Paper given by Stephen Tromans QC at the IBA Annual Conference, Vienna, October 2015.

Shale gas in the UK

Given the decline of coal mining in the UK since the 1960s and similarly the decline in North Sea oil and gas production, attention has turned to onshore oil and gas and in particular unconventional (shale) gas. This has attracted both strong political support and vehement public opposition in some quarters.

The House of Lords Economic Affairs Committee in its report in 2014 suggested that the Government needed to be more forceful in public advocacy of the economic benefits of well-regulated shale gas development and as part of this should explicitly address the safety issues.

The response, in England and Wales (as opposed to Scotland, where the Scottish Government announced a moratorium on 28 January 2015 pending research and public consultation) has been to enact the Infrastructure Act 2015, which aims to provide a regime which will enable the exploitation of shale gas while taking account of public concerns.1 Reforms made by this Act include:

  • A statutory property right of access to allow fracking under private land at depths of more than 300m (“deep level land”.2
  • A ban on fracking in (but not under) National Parks, Sites of Special Scientific Interest and Areas of Outstanding Natural Beauty.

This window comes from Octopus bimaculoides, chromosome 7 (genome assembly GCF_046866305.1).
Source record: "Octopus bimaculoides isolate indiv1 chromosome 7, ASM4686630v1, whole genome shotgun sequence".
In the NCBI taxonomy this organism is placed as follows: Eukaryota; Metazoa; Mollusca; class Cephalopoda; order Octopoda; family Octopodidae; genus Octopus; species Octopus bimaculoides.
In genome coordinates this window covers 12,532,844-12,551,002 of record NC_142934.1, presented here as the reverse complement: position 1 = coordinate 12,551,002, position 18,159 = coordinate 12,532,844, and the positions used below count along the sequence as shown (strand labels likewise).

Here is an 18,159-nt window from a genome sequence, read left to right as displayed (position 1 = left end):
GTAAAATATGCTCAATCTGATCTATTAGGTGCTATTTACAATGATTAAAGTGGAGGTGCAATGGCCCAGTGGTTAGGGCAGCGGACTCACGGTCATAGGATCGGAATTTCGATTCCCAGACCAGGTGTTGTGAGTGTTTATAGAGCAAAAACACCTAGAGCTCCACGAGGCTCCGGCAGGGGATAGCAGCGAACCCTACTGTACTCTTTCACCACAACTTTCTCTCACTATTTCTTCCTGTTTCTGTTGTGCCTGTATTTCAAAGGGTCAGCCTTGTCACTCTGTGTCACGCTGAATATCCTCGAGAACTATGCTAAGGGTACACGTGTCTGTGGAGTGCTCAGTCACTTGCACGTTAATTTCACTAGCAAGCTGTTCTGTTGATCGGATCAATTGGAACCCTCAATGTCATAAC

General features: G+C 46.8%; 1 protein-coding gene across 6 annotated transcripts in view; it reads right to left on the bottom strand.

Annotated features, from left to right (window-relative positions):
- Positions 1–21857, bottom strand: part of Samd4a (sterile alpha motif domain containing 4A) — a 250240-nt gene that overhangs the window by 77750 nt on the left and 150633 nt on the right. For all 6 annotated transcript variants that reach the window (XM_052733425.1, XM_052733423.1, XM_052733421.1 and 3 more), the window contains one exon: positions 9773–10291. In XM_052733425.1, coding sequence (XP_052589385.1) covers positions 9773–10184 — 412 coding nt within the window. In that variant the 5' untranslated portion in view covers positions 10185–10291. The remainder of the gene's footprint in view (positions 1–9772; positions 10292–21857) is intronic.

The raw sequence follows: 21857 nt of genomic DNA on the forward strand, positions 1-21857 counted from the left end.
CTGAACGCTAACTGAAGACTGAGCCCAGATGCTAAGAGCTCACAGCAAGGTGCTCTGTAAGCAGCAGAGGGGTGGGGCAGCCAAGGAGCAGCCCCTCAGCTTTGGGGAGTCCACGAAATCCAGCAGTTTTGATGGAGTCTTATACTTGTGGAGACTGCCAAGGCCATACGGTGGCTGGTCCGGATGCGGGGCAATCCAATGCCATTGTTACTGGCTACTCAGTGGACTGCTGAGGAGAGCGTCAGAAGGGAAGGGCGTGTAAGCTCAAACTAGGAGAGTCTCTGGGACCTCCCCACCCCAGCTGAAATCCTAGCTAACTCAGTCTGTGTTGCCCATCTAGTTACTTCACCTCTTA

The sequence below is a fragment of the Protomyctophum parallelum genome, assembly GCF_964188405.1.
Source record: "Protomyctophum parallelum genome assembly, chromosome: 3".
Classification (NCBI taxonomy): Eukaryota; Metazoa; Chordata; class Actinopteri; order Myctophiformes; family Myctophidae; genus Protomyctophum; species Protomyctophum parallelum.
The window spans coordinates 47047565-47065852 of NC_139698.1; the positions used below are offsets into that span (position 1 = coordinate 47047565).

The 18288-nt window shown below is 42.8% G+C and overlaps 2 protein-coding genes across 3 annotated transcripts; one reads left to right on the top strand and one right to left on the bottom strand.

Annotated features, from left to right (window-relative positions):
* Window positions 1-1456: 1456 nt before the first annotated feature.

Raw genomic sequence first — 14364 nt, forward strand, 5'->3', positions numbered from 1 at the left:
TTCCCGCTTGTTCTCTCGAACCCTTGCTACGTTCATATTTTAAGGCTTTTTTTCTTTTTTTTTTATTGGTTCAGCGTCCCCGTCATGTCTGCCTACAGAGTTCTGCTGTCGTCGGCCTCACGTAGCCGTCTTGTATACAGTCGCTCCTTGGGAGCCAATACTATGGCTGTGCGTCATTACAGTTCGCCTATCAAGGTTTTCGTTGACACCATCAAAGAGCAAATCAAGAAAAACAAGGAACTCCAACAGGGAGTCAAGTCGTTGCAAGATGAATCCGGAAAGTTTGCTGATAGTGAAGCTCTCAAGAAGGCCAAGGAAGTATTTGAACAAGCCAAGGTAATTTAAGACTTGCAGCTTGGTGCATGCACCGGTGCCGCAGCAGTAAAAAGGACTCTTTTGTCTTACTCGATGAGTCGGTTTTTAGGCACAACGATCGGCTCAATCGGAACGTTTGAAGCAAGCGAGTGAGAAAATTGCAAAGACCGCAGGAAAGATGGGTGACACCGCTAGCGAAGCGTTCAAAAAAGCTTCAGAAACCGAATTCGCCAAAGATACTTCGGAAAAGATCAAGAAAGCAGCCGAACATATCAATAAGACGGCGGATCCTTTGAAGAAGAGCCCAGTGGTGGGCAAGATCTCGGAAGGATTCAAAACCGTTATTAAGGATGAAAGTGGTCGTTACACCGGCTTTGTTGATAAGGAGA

• A new requirement of a Hydraulic Fracturing Consent (HFC) to be given by the Secretary of State before fracking can take place, and after all other necessary consents are in place. Prerequisites of the HFC will include that environmental impacts including cumulative effects have been assessed, arrangements for independent inspection of the well have been satisfied, necessary approval to substances used has been obtained, and restoration has been properly addressed.

In addition, the Government has become concerned by the reluctance of some local authorities to grant planning permission (in the face of strong local opposition) for shale gas exploration or production. It took Lancashire County Council a year to refuse applications by Cuadrilla for permission for exploratory drilling of 12 boreholes. The Government announced in August 2015 that it would “call in” planning applications from local authorities which repeatedly fail to determine oil and gas applications within 16 weeks, and determine them itself.